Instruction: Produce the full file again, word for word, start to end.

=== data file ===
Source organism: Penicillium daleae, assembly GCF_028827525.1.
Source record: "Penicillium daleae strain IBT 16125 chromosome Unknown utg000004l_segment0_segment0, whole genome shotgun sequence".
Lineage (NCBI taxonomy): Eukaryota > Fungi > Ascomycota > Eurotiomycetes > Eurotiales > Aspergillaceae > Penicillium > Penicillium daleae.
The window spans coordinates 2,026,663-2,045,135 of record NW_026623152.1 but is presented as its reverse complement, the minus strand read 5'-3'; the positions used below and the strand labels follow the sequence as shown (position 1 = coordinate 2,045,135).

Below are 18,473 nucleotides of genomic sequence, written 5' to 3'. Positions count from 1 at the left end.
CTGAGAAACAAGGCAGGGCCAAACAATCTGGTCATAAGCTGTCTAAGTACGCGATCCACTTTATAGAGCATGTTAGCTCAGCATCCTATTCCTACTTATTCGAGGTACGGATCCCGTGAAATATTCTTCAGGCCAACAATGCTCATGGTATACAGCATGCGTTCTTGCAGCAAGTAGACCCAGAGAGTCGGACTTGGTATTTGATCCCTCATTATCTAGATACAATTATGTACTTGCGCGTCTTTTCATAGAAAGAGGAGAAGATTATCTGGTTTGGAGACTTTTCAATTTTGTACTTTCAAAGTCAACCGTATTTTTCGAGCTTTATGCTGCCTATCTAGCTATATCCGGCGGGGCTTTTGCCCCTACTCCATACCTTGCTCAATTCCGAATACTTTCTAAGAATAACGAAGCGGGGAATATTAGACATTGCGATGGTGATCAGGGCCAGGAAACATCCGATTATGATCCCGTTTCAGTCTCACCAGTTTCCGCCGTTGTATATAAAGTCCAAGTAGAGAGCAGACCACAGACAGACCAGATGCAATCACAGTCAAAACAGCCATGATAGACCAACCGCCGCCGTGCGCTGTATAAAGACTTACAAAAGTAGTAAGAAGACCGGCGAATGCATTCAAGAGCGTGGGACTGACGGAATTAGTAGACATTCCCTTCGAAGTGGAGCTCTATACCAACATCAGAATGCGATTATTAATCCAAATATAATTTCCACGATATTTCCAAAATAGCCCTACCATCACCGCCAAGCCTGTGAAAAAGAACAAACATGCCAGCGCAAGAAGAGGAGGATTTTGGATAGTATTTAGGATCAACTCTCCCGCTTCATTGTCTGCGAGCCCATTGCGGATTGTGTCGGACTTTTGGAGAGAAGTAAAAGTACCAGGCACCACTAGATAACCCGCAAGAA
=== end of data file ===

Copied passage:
Source organism: Penicillium daleae, assembly GCF_028827525.1.
Source record: "Penicillium daleae strain IBT 16125 chromosome Unknown utg000004l_segment0_segment0, whole genome shotgun sequence".
Lineage (NCBI taxonomy): Eukaryota > Fungi > Ascomycota > Eurotiomycetes > Eurotiales > Aspergillaceae > Penicillium > Penicillium daleae.
The window spans coordinates 2,026,663-2,045,135 of record NW_026623152.1 but is presented as its reverse complement, the minus strand read 5'-3'; the positions used below and the strand labels follow the sequence as shown (position 1 = coordinate 2,045,135).

Below are 18,473 nucleotides of genomic sequence, written 5' to 3'. Positions count from 1 at the left end.
CTGAGAAACAAGGCAGGGCCAAACAATCTGGTCATAAGCTGTCTAAGTACGCGATCCACTTTATAGAGCATGTTAGCTCAGCATCCTATTCCTACTTATTCGAGGTACGGATCCCGTGAAATATTCTTCAGGCCAACAATGCTCATGGTATACAGCATGCGTTCTTGCAGCAAGTAGACCCAGAGAGTCGGACTTGGTATTTGATCCCTCATTATCTAGATACAATTATGTACTTGCGCGTCTTTTCATAGAAAGAGGAGAAGATTATCTGGTTTGGAGACTTTTCAATTTTGTACTTTCAAAGTCAACCGTATTTTTCGAGCTTTATGCTGCCTATCTAGCTATATCCGGCGGGGCTTTTGCCCCTACTCCATACCTTGCTCAATTCCGAATACTTTCTAAGAATAACGAAGCGGGGAATATTAGACATTGCGATGGTGATCAGGGCCAGGAAACATCCGATTATGATCCCGTTTCAGTCTCACCAGTTTCCGCCGTTGTATATAAAGTCCAAGTAGAGAGCAGACCACAGACAGACCAGATGCAATCACAGTCAAAACAGCCATGATAGACCAACCGCCGCCGTGCGCTGTATAAAGACTTACAAAAGTAGTAAGAAGACCGGCGAATGCATTCAAGAGCGTGGGACTGACGGAATTAGTAGACATTCCCTTCGAAGTGGAGCTCTATACCAACATCAGAATGCGATTATTAATCCAAATATAATTTCCACGATATTTCCAAAATAGCCCTACCATCACCGCCAAGCCTGTGAAAAAGAACAAACATGCCAGCGCAAGAAGAGGAGGATTTTGGATAGTATTTAGGATCAACTCTCCCGCTTCATTGTCTGCGAGCCCATTGCGGATTGTGTCGGACTTTTGGAGAGAAGTAAAAGTACCAGGCACCACTAGATAACCCGCAAGAA